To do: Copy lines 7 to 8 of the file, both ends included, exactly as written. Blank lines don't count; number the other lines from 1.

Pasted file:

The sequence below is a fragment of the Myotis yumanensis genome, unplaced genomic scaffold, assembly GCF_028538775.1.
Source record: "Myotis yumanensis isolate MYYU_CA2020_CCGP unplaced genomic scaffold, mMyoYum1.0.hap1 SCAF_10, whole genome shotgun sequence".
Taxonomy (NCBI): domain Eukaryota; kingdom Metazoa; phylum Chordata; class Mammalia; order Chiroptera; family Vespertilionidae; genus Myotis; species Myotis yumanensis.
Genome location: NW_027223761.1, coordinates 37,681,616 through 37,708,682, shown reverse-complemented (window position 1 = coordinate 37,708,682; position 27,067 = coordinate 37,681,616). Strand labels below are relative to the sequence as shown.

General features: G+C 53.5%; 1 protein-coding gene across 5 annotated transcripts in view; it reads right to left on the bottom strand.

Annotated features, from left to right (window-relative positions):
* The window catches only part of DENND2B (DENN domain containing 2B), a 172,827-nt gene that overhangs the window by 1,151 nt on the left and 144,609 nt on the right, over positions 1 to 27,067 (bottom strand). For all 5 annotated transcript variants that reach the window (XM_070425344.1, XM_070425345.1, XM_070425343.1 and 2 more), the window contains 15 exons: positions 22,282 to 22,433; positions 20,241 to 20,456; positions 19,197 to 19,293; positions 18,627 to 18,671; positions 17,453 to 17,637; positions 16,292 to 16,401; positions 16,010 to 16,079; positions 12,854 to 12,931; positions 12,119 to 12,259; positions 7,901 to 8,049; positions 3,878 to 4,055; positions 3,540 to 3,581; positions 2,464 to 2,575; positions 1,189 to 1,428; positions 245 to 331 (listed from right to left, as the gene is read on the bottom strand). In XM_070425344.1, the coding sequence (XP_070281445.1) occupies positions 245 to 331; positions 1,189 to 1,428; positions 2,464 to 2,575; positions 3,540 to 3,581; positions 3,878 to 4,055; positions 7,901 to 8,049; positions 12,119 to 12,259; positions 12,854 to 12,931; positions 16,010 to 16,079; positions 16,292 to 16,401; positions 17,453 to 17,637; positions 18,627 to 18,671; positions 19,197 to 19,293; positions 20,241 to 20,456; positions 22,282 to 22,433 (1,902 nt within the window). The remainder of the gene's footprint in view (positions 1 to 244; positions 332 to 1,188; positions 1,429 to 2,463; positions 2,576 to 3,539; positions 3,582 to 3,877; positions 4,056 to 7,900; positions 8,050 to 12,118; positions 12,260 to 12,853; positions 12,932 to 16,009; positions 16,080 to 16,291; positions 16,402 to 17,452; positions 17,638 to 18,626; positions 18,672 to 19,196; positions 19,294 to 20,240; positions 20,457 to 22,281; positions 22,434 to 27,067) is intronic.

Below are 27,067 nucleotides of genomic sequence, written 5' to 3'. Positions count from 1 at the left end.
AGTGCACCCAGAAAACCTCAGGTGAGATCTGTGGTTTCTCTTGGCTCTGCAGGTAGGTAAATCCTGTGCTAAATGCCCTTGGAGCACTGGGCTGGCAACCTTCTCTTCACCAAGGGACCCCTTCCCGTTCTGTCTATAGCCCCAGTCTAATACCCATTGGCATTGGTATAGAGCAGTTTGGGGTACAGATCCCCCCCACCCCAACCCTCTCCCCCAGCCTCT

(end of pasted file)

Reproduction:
* The window catches only part of DENND2B (DENN domain containing 2B), a 172,827-nt gene that overhangs the window by 1,151 nt on the left and 144,609 nt on the right, over positions 1 to 27,067 (bottom strand). For all 5 annotated transcript variants that reach the window (XM_070425344.1, XM_070425345.1, XM_070425343.1 and 2 more), the window contains 15 exons: positions 22,282 to 22,433; positions 20,241 to 20,456; positions 19,197 to 19,293; positions 18,627 to 18,671; positions 17,453 to 17,637; positions 16,292 to 16,401; positions 16,010 to 16,079; positions 12,854 to 12,931; positions 12,119 to 12,259; positions 7,901 to 8,049; positions 3,878 to 4,055; positions 3,540 to 3,581; positions 2,464 to 2,575; positions 1,189 to 1,428; positions 245 to 331 (listed from right to left, as the gene is read on the bottom strand). In XM_070425344.1, the coding sequence (XP_070281445.1) occupies positions 245 to 331; positions 1,189 to 1,428; positions 2,464 to 2,575; positions 3,540 to 3,581; positions 3,878 to 4,055; positions 7,901 to 8,049; positions 12,119 to 12,259; positions 12,854 to 12,931; positions 16,010 to 16,079; positions 16,292 to 16,401; positions 17,453 to 17,637; positions 18,627 to 18,671; positions 19,197 to 19,293; positions 20,241 to 20,456; positions 22,282 to 22,433 (1,902 nt within the window). The remainder of the gene's footprint in view (positions 1 to 244; positions 332 to 1,188; positions 1,429 to 2,463; positions 2,576 to 3,539; positions 3,582 to 3,877; positions 4,056 to 7,900; positions 8,050 to 12,118; positions 12,260 to 12,853; positions 12,932 to 16,009; positions 16,080 to 16,291; positions 16,402 to 17,452; positions 17,638 to 18,626; positions 18,672 to 19,196; positions 19,294 to 20,240; positions 20,457 to 22,281; positions 22,434 to 27,067) is intronic.

Below are 27,067 nucleotides of genomic sequence, written 5' to 3'. Positions count from 1 at the left end.